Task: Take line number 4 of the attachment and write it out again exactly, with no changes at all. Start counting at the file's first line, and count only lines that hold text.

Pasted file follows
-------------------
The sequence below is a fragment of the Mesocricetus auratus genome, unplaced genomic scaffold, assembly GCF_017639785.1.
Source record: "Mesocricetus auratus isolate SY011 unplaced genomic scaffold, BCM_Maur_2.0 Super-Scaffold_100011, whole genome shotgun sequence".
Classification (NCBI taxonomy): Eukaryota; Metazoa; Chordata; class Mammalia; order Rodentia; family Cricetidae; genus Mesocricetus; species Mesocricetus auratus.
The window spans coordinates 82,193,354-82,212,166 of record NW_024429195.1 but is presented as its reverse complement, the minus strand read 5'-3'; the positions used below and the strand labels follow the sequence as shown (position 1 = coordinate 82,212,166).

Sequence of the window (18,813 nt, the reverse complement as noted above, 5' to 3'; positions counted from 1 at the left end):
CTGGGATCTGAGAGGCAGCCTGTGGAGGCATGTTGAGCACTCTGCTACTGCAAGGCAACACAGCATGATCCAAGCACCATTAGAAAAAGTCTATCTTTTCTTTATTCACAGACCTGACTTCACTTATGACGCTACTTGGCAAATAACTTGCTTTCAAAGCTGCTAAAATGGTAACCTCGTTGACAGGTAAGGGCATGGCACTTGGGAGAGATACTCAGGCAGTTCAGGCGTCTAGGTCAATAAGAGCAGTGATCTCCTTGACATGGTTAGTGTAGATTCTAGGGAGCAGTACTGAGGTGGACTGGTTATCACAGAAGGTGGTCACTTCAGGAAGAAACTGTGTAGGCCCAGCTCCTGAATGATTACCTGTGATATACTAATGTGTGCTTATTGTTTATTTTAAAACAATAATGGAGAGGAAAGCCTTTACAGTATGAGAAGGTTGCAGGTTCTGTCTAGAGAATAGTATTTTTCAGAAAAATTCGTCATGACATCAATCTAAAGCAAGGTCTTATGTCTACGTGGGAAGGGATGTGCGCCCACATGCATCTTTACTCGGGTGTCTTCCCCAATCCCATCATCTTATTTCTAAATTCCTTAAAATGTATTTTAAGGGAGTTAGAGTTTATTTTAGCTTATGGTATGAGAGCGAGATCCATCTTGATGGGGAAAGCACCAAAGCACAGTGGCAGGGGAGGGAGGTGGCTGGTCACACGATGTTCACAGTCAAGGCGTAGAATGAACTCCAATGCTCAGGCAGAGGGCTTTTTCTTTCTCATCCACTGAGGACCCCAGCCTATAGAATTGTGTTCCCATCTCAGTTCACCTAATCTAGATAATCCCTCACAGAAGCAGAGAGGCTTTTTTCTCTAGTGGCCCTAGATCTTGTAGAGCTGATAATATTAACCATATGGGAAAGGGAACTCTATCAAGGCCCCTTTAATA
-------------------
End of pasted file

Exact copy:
The window spans coordinates 82,193,354-82,212,166 of record NW_024429195.1 but is presented as its reverse complement, the minus strand read 5'-3'; the positions used below and the strand labels follow the sequence as shown (position 1 = coordinate 82,212,166).